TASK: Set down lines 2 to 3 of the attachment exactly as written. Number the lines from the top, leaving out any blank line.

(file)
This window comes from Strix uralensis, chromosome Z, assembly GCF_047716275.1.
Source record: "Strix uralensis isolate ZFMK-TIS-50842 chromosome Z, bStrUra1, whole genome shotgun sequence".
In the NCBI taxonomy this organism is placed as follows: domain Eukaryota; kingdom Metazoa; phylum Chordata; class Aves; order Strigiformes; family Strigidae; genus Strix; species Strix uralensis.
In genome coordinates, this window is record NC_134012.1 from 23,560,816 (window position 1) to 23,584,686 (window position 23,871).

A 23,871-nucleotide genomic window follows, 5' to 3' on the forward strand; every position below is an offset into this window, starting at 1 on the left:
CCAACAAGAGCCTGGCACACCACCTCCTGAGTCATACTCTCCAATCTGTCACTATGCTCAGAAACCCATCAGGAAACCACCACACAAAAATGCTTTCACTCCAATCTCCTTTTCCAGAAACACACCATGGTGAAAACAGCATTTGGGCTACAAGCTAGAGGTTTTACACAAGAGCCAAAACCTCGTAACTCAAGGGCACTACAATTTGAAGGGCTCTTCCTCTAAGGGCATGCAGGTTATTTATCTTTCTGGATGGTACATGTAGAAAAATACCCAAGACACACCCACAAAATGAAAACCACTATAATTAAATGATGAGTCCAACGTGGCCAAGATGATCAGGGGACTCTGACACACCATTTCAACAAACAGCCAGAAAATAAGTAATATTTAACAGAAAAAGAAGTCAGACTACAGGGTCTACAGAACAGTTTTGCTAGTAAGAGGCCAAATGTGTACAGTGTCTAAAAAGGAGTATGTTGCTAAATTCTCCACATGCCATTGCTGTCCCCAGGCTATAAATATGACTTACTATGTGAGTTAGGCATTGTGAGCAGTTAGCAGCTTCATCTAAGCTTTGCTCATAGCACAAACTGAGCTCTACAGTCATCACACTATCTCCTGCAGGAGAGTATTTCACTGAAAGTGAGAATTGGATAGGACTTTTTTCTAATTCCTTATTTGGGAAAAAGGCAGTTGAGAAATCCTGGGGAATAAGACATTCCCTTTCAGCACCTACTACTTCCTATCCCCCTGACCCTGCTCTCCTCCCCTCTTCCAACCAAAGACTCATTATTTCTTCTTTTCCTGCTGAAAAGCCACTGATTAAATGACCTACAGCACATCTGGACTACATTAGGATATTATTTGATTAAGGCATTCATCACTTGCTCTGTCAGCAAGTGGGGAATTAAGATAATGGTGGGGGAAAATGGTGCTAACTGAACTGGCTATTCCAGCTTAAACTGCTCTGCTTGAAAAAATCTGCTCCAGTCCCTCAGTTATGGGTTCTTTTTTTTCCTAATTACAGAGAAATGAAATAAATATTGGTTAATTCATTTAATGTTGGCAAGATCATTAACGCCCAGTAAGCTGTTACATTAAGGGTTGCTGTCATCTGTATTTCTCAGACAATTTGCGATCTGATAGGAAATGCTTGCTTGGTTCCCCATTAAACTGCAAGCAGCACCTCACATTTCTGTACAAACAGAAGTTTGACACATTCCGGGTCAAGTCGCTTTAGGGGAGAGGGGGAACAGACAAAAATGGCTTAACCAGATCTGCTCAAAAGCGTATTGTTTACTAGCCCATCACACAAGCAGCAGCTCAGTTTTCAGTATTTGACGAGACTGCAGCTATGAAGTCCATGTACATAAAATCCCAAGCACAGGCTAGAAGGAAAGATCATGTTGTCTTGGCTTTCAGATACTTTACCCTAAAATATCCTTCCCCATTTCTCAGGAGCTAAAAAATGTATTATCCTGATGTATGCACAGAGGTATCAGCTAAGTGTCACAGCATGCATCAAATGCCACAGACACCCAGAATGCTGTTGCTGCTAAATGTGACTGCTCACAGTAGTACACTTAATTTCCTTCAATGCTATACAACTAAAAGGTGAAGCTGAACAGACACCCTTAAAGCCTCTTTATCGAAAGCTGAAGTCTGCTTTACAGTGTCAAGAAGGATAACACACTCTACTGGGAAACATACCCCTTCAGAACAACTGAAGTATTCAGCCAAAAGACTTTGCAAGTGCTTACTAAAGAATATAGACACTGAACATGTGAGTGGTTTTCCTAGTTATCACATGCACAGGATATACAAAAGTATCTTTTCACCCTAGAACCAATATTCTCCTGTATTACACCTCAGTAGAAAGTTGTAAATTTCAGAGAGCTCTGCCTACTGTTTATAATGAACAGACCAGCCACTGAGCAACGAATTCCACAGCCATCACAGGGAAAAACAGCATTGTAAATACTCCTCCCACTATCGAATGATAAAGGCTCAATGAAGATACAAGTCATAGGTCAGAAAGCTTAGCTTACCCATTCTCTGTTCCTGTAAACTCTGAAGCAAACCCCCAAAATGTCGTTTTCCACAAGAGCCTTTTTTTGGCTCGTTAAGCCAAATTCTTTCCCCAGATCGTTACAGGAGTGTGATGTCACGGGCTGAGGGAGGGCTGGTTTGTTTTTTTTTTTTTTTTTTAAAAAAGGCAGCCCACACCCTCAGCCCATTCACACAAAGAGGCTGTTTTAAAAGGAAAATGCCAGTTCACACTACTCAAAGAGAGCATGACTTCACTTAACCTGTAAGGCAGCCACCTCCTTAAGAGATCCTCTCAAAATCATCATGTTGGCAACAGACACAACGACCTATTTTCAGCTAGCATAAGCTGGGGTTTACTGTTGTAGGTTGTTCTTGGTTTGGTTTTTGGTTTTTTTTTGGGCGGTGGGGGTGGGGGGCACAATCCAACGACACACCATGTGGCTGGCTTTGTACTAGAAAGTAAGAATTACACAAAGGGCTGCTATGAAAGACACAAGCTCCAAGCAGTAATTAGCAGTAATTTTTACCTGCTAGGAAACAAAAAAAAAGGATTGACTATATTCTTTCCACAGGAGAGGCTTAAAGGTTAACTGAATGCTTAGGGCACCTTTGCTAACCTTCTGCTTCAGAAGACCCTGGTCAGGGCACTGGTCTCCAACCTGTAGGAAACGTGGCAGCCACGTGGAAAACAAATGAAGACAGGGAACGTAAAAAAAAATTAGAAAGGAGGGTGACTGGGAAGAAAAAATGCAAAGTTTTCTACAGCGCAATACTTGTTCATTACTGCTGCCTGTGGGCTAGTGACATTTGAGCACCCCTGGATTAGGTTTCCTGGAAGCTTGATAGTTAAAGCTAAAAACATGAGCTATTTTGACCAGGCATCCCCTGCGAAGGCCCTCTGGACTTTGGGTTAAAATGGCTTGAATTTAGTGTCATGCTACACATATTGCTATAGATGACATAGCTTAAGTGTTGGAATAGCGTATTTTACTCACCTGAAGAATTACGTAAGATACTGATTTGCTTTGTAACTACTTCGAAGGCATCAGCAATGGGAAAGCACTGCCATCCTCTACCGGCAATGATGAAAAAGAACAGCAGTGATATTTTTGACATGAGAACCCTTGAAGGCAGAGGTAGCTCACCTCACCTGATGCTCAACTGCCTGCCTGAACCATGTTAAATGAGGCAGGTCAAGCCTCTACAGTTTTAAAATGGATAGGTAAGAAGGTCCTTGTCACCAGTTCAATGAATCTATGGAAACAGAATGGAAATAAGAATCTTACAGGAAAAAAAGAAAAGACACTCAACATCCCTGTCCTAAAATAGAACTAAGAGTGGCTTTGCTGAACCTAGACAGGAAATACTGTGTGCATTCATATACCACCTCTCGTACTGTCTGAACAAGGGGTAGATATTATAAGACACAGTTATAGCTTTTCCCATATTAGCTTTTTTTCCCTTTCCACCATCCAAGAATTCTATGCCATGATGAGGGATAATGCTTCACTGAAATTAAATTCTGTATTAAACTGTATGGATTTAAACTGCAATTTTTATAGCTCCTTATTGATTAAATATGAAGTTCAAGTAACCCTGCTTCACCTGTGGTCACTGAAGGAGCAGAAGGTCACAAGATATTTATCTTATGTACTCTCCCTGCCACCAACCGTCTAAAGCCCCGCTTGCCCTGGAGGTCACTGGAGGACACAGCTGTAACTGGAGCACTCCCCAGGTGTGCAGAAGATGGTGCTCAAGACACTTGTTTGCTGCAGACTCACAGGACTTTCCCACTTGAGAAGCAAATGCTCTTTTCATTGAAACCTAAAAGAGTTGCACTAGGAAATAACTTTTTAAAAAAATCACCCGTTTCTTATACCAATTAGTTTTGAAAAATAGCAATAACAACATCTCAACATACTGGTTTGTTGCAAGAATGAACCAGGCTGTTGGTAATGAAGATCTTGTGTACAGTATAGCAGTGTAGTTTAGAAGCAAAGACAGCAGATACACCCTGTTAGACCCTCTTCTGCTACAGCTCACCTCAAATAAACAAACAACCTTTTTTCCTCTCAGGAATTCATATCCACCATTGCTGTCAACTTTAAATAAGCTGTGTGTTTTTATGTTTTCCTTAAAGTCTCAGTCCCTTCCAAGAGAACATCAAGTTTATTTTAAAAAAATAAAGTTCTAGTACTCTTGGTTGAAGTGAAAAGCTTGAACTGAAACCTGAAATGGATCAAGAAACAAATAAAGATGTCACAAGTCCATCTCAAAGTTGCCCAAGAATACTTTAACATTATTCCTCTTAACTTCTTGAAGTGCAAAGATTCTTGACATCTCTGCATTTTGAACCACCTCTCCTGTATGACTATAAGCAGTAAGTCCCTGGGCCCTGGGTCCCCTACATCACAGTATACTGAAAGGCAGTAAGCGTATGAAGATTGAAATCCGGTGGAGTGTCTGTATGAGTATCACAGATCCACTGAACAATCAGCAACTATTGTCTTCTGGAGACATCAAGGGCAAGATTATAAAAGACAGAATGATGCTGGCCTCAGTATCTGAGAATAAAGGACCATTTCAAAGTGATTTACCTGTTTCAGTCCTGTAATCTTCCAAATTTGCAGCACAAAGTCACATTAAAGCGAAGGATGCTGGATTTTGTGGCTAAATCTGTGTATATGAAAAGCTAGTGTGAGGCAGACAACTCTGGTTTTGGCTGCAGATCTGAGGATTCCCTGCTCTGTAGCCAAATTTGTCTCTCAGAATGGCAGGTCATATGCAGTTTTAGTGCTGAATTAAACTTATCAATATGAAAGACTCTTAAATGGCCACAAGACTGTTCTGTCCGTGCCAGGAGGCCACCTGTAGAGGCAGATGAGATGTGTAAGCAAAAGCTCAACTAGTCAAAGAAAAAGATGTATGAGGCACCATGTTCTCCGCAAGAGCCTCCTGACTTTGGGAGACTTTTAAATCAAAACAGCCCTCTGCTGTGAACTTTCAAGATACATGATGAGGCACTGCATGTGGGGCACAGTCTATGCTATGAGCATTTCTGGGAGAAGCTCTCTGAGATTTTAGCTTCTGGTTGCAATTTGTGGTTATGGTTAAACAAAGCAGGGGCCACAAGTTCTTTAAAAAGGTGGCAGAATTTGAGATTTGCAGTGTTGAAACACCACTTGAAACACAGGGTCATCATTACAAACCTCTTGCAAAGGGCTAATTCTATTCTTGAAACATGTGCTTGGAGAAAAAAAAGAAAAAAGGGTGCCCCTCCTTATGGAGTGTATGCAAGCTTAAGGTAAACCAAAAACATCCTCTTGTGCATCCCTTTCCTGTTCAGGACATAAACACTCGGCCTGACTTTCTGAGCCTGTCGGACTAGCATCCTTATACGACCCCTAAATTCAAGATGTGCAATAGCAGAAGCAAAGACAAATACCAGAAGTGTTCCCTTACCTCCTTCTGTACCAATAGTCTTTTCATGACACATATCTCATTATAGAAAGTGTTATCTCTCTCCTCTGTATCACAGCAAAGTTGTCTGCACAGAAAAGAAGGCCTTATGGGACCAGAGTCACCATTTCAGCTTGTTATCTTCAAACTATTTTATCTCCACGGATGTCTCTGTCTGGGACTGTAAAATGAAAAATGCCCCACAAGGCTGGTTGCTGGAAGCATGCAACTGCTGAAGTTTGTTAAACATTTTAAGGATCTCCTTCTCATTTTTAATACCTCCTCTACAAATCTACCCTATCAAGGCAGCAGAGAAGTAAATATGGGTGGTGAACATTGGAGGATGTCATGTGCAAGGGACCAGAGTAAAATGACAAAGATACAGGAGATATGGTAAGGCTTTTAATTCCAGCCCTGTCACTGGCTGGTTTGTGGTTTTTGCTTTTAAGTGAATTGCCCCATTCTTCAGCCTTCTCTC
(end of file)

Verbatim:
Source record: "Strix uralensis isolate ZFMK-TIS-50842 chromosome Z, bStrUra1, whole genome shotgun sequence".
In the NCBI taxonomy this organism is placed as follows: domain Eukaryota; kingdom Metazoa; phylum Chordata; class Aves; order Strigiformes; family Strigidae; genus Strix; species Strix uralensis.